Leaning Brick Mailbox

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Old 06-09-10, 09:00 AM
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Question Leaning Brick Mailbox

What is the safest way to straighten a leaning brick mailbox? It would appear that the mailbox was built without a solid foundation and has settled over the last five years. I didn't want to push on one side to straighten it and break it into pieces.
 
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Old 06-09-10, 10:03 AM
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Hi Vidar and welcome to the forum.

I have to chuckle, as we just had another poster asking about how to install a brick mail box and a good foundation was one of the suggestions. If you are in a frost area, it will probably move again. Ultimately you may need to remove and replace it to get a stable installation.

If you look up the term liquefaction, it describes the properties of soil when it gets wet or in the case of earthquakes, when vibrated. Since you can't create an earthquake , the one simple option is to secure the structure with ropes in 4 directions. Remove the sod around the base, back several feet. Attach a 4' length of 1/2" copper pipe to the end of your hose and hydro drill around and under the base of the post. I usually insert the pipe into my hose and use lots of tape to seal and secure it. Make it really secure as under pressure, when the end of the pipe is stuck in the ground, the water will want to push the pipe out.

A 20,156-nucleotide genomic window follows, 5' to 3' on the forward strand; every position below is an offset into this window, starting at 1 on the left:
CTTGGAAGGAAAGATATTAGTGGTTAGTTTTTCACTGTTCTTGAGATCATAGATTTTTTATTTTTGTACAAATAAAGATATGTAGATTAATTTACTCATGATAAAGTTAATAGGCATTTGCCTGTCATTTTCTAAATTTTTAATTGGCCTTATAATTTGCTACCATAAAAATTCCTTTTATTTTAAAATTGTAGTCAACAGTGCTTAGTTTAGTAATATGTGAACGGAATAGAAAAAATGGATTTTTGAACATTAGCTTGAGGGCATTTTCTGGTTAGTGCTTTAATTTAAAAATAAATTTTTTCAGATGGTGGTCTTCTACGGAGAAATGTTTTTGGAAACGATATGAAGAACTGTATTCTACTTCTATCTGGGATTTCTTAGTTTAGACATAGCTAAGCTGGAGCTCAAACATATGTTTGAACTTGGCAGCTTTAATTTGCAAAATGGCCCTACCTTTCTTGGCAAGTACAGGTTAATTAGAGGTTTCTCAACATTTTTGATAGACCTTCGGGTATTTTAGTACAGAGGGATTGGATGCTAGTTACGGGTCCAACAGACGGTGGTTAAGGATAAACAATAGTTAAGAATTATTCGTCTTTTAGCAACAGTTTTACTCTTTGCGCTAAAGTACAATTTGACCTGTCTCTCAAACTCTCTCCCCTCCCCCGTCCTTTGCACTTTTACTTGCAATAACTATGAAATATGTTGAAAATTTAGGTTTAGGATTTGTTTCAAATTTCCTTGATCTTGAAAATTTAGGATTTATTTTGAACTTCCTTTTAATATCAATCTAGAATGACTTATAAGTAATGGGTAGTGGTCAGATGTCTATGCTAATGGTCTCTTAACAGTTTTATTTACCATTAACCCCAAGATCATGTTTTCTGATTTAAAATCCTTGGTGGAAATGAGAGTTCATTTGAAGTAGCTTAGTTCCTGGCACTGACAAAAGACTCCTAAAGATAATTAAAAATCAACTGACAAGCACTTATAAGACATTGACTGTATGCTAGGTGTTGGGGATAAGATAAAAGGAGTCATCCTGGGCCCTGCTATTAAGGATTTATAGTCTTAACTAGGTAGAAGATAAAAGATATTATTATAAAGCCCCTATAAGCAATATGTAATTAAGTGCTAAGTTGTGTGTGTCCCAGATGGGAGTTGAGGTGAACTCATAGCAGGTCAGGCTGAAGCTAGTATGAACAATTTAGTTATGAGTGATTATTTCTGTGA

You are there so you will have to judge the soil and determine the depth of the base, but softening up the soil around and under the mail box, will allow it to move. I have loosened the soil around stumps, flag poles and fence poles all successfully with this method. Use the ropes to pull as necessary and to tie it off when you have it where you want. Tamp the surrounding area and leave it at least overnight to set up. Very sandy soils can be difficult, as they can take the water faster than you can deliver it. Some digging may also be required.

It may sound strange, but it is an option that may save a lot of work otherwise.

Bud
 
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Old 06-09-10, 10:30 AM
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"Attach a 4' length of 1/2" copper pipe to the end of your hose and hydro drill around and under the base of the post."

You can also use pvc in place of the copper. I suspect the copper might work better but pvc will also work and it's cheaper
 
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Old 06-09-10, 11:28 AM
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I recall reading the post about foundations and here in Florida we don't tend to have that probably. I'd still put in a foundation if I were to build a new mailbox but not an option at this point. Unfortunately we do have sandy soil in Florida even though the lot has about 4-5 feet of top soil on top of the sandy base.

I'll give the removal of some soil on the high side a try to see if that will level it off. Worse case I'll recycle the bricks and get it rebuilt correctly.
 
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Old 06-09-10, 12:32 PM
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When you start getting ground frost in Florida, I don't want to be living in Maine .

You can actually try just creating a ditch around the base and soak it with water. Depending upon the soils, it might get mushy. You should still tie it off.

Bud
 
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Old 06-09-10, 01:22 PM
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Soon after I built my (big and heavy) CMU mailbox, the county re-cut the ditch behind it causing it to lean a good inch and a half out. I excavated all around it to the bottom of the 6" foundation, then excavated under the high side. I wrapped it with 2x4s and strapping, then gently pushed it plumb with my truck. I placed concrete everywhere I dug, and built an SRW behind it to prevent it from happening again. GTG for the last 6 or 7 years.

 
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